Let, we begin with a black hole that live on d-dimensional space time. A d-dimensional (Schwarzschild) black hole as LHC-black hole is defined by:

Image for - Thermodynamics of LHC-black Holes: A Review
(1)

Where:

Image for - Thermodynamics of LHC-black Holes: A Review

and Gd is the d-dimensional Newton constant. Consider a black hole factory as a d-dimensional cube of size equal to twice its radius (Schwarzschild radius) rs the uncertainty in the position of a hawking particle, during the emission, is:

Image for - Thermodynamics of LHC-black Holes: A Review
(2)

Where:

Image for - Thermodynamics of LHC-black Holes: A Review

Using the usual uncertainty principle the uncertainty in the energy of hawking particle is:

Image for - Thermodynamics of LHC-black Holes: A Review
(3)

Where:

Image for - Thermodynamics of LHC-black Holes: A Review

is the mass in the Planck unit, Mp is the d-dimensional Planck mass. ΔE is identified with the temperature of black hole radiation. Setting the black hole radiation mass m to d-3/4π it is easy to obtain the temperature of the black hole in d-dimensional space-time:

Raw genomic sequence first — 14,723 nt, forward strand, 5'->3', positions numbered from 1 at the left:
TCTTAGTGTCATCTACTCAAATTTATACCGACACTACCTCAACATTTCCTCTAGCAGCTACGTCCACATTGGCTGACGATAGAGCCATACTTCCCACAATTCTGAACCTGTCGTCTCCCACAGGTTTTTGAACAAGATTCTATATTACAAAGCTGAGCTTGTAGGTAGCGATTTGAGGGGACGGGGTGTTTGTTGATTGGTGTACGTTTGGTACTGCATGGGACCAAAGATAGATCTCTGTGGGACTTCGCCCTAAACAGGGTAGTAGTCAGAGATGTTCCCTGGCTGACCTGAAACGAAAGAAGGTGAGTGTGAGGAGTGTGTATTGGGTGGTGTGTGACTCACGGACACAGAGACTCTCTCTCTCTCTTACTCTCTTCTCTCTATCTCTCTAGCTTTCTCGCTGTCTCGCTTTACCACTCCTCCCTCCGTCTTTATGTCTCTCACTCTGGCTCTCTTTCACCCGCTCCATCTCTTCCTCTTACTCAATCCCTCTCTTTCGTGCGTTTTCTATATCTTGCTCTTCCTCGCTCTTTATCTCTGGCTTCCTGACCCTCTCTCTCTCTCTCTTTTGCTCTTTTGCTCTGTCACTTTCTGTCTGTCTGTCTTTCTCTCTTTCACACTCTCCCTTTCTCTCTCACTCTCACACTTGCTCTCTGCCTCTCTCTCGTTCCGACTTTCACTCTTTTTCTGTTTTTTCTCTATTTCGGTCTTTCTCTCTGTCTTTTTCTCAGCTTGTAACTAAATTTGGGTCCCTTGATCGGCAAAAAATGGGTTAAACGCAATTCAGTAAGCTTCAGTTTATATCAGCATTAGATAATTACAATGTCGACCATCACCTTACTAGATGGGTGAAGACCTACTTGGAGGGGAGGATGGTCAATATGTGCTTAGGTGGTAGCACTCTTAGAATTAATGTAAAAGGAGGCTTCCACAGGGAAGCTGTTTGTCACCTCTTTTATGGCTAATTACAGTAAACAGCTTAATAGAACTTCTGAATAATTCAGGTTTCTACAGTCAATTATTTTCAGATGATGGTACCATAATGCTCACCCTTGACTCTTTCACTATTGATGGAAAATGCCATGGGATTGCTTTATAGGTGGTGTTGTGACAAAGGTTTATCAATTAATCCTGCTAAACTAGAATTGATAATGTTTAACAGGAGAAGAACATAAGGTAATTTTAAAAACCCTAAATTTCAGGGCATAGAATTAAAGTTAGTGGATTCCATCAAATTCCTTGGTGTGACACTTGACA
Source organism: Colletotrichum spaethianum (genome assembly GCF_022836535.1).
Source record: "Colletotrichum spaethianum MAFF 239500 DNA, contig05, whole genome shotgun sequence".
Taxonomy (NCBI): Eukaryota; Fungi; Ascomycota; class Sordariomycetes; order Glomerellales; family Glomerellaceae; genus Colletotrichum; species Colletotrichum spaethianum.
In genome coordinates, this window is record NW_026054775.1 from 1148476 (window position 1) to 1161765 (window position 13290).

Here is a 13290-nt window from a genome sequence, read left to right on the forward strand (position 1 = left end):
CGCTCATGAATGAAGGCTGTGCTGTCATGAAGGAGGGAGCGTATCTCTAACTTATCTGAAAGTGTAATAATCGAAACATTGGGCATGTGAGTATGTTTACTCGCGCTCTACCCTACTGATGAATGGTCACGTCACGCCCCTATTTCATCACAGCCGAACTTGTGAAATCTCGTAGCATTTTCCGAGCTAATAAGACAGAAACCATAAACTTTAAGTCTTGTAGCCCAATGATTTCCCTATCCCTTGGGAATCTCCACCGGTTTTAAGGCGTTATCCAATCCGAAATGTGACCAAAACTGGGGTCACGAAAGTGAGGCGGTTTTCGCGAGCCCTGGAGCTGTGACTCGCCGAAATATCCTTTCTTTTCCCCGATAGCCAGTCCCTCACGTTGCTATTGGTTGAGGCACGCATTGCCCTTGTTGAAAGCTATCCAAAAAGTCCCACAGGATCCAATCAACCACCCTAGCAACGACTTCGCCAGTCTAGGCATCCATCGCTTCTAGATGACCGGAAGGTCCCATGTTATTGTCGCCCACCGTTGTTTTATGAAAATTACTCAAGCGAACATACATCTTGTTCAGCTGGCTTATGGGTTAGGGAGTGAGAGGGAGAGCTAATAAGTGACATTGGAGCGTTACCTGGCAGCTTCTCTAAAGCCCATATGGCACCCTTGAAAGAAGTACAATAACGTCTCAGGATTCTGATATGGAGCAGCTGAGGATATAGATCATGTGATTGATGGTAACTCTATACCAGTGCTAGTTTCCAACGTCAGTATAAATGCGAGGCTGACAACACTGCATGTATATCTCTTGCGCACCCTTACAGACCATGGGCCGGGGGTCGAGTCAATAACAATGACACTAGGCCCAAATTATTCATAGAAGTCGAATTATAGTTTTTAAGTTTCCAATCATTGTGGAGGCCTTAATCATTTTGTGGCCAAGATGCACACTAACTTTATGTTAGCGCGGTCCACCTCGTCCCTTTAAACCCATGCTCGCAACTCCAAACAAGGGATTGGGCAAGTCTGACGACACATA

Image for - Thermodynamics of LHC-black Holes: A Review
(4)

The evaporation of black hole would leave very distinctive imprints on the detectors and temperature of such black hole could be calculated. To study the quantum gravity effects in the hawking temperature, one can take into account the generalized uncertainty principle. Generalized uncertainty principle have been the subject of much interesting works over the years and a lot of papers have been appeared in which that the usual uncertainty is modified at the framework of microphysics as (Farmany et al., 2007; Farmany, 2010):

Image for - Thermodynamics of LHC-black Holes: A Review
(5)

where, lpl is the Planck length. The term:

Image for - Thermodynamics of LHC-black Holes: A Review